Literature; Don Juan (poem); Lord Byron; Michel de Montaigne; Poetry; Pope; Prose
Byron and the Forms of Thought is a major new study of Byron as a poet and thinker. While informed by recent work on Byron’s philosophical contexts, the book questions attempts to describe Byron as a philosopher of a particular kind. It approaches Byron, rather, as a writer fascinated by the different ways of thinking philosophy and poetry are taken to represent.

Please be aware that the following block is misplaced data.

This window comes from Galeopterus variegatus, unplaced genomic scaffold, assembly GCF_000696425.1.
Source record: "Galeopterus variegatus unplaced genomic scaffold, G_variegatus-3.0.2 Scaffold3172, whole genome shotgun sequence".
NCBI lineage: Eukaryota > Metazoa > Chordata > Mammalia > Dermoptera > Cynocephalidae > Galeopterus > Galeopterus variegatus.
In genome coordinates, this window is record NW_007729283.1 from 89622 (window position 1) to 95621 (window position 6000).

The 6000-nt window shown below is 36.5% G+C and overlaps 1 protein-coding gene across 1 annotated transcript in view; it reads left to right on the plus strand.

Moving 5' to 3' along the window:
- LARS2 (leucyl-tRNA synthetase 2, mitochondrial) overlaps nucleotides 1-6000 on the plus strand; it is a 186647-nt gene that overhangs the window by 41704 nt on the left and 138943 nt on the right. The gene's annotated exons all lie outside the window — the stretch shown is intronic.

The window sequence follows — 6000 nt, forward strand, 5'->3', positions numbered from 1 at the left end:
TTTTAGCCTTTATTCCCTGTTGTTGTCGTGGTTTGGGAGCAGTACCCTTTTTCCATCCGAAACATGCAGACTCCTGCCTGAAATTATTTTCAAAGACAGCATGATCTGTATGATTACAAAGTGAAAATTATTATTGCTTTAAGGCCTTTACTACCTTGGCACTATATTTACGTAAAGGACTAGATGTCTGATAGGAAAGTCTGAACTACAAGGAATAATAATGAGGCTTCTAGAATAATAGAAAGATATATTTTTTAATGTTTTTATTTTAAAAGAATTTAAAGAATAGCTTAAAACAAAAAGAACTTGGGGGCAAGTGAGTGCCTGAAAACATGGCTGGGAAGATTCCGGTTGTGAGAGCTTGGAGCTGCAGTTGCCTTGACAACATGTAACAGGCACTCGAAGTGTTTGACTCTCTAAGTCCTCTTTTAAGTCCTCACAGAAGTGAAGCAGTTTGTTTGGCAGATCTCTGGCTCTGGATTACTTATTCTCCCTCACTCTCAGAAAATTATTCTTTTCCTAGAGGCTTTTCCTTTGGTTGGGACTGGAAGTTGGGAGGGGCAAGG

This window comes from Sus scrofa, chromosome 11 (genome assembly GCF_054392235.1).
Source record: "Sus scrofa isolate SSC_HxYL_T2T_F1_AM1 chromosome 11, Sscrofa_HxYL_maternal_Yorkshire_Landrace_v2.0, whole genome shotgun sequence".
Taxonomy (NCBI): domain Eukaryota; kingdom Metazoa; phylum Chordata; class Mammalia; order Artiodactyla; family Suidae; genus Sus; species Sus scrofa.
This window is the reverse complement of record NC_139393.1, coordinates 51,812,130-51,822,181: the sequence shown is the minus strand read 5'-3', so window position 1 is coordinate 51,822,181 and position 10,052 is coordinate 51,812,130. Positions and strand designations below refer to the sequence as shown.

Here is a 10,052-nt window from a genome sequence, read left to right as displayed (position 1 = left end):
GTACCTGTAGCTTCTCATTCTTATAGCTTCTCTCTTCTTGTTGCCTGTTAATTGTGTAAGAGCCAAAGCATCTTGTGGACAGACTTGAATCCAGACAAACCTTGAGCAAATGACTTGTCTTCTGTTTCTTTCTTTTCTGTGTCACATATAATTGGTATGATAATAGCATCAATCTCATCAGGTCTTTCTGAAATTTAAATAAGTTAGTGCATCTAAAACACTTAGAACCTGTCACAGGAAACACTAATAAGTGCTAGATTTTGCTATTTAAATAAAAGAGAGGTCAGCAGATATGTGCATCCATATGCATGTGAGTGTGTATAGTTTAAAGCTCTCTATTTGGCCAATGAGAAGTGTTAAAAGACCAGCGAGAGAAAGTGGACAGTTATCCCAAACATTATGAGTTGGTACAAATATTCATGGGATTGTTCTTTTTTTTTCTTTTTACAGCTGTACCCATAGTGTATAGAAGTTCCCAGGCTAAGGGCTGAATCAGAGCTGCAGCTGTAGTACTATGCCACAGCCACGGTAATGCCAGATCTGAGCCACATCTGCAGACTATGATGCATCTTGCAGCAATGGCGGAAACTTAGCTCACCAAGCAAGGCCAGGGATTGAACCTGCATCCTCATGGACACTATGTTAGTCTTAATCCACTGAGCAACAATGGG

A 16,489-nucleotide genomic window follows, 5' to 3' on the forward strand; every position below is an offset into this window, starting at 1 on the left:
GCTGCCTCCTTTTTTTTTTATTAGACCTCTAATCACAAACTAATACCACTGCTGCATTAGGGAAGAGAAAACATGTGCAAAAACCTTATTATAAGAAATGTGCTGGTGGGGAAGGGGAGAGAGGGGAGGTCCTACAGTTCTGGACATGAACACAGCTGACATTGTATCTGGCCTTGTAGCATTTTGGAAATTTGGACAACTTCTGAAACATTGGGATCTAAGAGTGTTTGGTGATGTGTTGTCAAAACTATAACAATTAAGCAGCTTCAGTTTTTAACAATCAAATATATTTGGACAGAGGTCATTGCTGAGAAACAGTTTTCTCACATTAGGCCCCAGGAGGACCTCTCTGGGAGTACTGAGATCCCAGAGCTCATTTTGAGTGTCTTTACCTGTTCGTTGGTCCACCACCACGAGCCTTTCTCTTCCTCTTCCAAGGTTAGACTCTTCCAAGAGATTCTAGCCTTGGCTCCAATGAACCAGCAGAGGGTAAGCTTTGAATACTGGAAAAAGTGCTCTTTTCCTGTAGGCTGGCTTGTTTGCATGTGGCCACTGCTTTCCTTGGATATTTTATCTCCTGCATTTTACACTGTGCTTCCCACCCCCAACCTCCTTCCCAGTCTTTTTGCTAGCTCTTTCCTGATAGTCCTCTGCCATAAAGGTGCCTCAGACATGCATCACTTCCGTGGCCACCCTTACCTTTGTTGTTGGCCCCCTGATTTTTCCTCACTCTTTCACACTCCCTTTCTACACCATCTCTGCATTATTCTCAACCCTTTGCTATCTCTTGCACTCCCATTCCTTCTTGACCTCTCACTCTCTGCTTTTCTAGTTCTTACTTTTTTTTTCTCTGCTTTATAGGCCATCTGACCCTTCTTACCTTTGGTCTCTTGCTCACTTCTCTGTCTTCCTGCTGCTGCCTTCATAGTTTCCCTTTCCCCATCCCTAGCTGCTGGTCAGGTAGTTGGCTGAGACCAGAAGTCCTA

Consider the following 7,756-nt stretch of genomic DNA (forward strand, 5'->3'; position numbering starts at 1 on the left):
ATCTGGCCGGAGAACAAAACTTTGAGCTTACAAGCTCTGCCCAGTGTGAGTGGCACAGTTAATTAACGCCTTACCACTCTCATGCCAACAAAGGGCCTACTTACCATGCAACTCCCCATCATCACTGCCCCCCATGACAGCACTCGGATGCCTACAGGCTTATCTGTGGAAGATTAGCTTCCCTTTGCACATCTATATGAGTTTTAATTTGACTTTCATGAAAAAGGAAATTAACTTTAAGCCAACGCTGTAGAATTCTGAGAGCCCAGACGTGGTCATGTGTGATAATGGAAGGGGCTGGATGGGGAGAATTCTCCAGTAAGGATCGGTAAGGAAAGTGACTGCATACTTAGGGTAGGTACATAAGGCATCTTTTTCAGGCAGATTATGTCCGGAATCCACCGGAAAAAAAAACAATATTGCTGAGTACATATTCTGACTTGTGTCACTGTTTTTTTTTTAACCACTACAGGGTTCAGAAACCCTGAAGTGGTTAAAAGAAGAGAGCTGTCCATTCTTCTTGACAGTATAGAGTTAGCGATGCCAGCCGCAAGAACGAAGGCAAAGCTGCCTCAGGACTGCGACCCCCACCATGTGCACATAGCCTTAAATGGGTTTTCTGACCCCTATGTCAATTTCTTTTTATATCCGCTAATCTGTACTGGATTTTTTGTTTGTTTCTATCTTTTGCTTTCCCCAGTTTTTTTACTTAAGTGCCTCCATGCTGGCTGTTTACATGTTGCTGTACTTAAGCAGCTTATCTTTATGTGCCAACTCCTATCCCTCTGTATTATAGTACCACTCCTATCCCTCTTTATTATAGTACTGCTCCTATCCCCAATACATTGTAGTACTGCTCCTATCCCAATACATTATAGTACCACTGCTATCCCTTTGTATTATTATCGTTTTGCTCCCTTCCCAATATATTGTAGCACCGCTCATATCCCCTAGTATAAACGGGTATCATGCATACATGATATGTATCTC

After an Introduction that explores Byron’s reception as a thinker, the book moves to a new reading of Byron’s scepticism, arguing for a close proximity, in Byron’s thought, between epistemology and poetics. This is explored through readings of Byron’s efforts both as a philosophical poet and writer of critical prose. The conclusions reached form the basis of an extended reading of Don Juan as a critical narrative that investigates connections between visionary and political consciousness. What emerges is a deeply thoughtful poet intrigued and exercised by the possibilities of literary form.